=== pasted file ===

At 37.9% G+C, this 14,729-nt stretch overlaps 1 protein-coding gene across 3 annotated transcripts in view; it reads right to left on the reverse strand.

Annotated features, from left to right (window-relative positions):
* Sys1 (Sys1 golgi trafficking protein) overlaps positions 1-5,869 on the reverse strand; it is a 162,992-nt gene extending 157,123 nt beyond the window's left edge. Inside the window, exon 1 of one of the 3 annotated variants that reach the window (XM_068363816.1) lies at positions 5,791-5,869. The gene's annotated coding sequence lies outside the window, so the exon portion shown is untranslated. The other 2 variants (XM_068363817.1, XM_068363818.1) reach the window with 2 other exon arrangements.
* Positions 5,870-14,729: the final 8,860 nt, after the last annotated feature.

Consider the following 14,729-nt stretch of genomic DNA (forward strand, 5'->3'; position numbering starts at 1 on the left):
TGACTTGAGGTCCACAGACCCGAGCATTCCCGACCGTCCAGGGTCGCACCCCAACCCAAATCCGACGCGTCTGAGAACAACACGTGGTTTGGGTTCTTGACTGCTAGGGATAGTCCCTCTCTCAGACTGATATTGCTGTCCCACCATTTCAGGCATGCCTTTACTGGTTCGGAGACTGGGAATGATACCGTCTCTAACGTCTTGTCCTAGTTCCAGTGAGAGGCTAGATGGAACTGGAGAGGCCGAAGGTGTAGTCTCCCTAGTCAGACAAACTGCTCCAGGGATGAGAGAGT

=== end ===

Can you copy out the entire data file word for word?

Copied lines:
At 37.9% G+C, this 14,729-nt stretch overlaps 1 protein-coding gene across 3 annotated transcripts in view; it reads right to left on the reverse strand.

Annotated features, from left to right (window-relative positions):
* Sys1 (Sys1 golgi trafficking protein) overlaps positions 1-5,869 on the reverse strand; it is a 162,992-nt gene extending 157,123 nt beyond the window's left edge. Inside the window, exon 1 of one of the 3 annotated variants that reach the window (XM_068363816.1) lies at positions 5,791-5,869. The gene's annotated coding sequence lies outside the window, so the exon portion shown is untranslated. The other 2 variants (XM_068363817.1, XM_068363818.1) reach the window with 2 other exon arrangements.
* Positions 5,870-14,729: the final 8,860 nt, after the last annotated feature.

Consider the following 14,729-nt stretch of genomic DNA (forward strand, 5'->3'; position numbering starts at 1 on the left):
TGACTTGAGGTCCACAGACCCGAGCATTCCCGACCGTCCAGGGTCGCACCCCAACCCAAATCCGACGCGTCTGAGAACAACACGTGGTTTGGGTTCTTGACTGCTAGGGATAGTCCCTCTCTCAGACTGATATTGCTGTCCCACCATTTCAGGCATGCCTTTACTGGTTCGGAGACTGGGAATGATACCGTCTCTAACGTCTTGTCCTAGTTCCAGTGAGAGGCTAGATGGAACTGGAGAGGCCGAAGGTGTAGTCTCCCTAGTCAGACAAACTGCTCCAGGGATGAGAGAGT